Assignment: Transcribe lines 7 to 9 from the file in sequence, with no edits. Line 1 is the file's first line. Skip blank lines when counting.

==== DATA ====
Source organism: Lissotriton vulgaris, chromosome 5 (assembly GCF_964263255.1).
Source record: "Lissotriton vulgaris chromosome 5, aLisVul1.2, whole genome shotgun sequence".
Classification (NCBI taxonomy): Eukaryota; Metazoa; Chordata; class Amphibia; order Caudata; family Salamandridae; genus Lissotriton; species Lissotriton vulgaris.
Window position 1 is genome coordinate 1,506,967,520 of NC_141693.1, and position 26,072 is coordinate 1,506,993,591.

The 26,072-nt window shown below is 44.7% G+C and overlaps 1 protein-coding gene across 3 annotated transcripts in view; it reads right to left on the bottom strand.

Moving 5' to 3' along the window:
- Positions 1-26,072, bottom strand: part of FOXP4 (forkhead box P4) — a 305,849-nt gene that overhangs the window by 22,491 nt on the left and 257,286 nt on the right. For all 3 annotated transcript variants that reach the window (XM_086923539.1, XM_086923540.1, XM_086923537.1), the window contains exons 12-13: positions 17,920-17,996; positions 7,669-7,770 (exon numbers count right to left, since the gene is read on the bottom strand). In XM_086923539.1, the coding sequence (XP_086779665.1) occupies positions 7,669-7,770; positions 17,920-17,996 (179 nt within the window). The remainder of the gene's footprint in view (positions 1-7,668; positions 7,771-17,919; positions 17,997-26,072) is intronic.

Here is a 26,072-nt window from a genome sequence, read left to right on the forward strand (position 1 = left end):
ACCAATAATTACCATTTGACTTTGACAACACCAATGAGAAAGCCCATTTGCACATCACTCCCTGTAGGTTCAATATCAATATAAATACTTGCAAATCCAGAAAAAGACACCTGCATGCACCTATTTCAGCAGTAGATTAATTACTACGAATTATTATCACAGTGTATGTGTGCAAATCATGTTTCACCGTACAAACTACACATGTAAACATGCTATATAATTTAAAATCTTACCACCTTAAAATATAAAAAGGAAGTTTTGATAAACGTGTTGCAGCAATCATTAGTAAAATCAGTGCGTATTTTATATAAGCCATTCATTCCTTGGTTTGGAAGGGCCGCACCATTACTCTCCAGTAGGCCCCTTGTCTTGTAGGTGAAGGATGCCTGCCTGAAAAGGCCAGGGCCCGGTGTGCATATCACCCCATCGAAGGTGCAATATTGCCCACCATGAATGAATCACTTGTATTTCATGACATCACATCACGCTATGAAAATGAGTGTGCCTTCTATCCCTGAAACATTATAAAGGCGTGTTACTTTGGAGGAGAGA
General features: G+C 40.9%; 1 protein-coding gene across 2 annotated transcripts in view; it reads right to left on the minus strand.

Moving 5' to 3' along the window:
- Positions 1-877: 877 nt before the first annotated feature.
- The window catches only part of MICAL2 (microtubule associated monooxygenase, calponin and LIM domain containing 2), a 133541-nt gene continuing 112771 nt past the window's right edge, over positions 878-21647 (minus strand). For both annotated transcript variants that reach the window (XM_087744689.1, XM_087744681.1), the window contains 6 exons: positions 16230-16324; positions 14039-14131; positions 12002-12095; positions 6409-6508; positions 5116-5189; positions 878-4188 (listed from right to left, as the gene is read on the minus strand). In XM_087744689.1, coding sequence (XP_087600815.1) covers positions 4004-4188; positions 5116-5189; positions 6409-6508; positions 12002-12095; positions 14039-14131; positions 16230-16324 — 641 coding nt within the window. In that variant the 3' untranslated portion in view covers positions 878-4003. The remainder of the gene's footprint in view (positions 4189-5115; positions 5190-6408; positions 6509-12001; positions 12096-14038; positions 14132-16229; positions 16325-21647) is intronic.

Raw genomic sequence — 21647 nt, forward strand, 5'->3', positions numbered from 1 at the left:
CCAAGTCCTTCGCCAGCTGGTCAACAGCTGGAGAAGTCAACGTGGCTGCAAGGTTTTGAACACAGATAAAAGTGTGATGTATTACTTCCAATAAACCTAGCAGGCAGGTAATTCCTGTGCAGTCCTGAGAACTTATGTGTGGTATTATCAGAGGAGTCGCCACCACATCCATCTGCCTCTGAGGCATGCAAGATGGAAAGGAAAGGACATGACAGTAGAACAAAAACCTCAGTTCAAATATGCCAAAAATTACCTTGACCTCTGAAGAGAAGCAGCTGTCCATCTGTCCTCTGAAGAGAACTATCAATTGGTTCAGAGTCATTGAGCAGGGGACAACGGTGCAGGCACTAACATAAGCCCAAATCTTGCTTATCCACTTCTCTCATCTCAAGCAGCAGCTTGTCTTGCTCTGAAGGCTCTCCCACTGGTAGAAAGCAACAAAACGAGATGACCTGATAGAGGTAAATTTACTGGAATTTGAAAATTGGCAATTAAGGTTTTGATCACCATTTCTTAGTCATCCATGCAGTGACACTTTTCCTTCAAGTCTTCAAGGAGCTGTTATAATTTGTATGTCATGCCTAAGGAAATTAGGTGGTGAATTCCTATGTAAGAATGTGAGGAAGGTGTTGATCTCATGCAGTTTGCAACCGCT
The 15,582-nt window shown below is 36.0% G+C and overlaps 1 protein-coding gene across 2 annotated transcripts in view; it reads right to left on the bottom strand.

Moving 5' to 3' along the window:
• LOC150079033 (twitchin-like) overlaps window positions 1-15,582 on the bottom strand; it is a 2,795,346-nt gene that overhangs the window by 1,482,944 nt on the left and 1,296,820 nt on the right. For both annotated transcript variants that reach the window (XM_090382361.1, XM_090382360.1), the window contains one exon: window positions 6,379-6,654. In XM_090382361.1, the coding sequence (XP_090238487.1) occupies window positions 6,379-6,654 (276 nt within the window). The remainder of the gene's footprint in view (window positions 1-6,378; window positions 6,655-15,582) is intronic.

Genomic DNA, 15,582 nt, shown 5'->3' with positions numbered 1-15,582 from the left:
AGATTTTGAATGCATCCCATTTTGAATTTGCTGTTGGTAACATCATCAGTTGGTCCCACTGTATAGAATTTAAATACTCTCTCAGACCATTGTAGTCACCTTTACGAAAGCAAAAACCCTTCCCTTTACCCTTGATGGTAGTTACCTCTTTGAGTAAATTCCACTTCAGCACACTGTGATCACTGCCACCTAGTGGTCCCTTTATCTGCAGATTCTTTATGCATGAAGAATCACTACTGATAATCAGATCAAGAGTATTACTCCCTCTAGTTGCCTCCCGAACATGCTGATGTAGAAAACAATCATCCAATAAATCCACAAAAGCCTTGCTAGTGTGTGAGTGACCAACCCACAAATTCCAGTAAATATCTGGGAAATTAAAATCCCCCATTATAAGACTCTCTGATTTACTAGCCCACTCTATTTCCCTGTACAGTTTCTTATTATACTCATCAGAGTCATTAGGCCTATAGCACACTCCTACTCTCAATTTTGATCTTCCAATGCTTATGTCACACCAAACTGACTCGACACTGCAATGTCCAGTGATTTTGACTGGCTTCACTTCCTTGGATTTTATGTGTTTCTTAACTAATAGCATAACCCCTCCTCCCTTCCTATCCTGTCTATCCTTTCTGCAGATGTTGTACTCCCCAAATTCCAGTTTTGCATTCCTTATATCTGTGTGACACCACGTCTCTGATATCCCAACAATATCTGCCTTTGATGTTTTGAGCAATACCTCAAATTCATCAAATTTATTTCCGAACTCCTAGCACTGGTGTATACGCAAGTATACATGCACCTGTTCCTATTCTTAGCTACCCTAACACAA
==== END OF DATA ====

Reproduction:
- Positions 1-26,072, bottom strand: part of FOXP4 (forkhead box P4) — a 305,849-nt gene that overhangs the window by 22,491 nt on the left and 257,286 nt on the right. For all 3 annotated transcript variants that reach the window (XM_086923539.1, XM_086923540.1, XM_086923537.1), the window contains exons 12-13: positions 17,920-17,996; positions 7,669-7,770 (exon numbers count right to left, since the gene is read on the bottom strand). In XM_086923539.1, the coding sequence (XP_086779665.1) occupies positions 7,669-7,770; positions 17,920-17,996 (179 nt within the window). The remainder of the gene's footprint in view (positions 1-7,668; positions 7,771-17,919; positions 17,997-26,072) is intronic.

Here is a 26,072-nt window from a genome sequence, read left to right on the forward strand (position 1 = left end):
ACCAATAATTACCATTTGACTTTGACAACACCAATGAGAAAGCCCATTTGCACATCACTCCCTGTAGGTTCAATATCAATATAAATACTTGCAAATCCAGAAAAAGACACCTGCATGCACCTATTTCAGCAGTAGATTAATTACTACGAATTATTATCACAGTGTATGTGTGCAAATCATGTTTCACCGTACAAACTACACATGTAAACATGCTATATAATTTAAAATCTTACCACCTTAAAATATAAAAAGGAAGTTTTGATAAACGTGTTGCAGCAATCATTAGTAAAATCAGTGCGTATTTTATATAAGCCATTCATTCCTTGGTTTGGAAGGGCCGCACCATTACTCTCCAGTAGGCCCCTTGTCTTGTAGGTGAAGGATGCCTGCCTGAAAAGGCCAGGGCCCGGTGTGCATATCACCCCATCGAAGGTGCAATATTGCCCACCATGAATGAATCACTTGTATTTCATGACATCACATCACGCTATGAAAATGAGTGTGCCTTCTATCCCTGAAACATTATAAAGGCGTGTTACTTTGGAGGAGAGA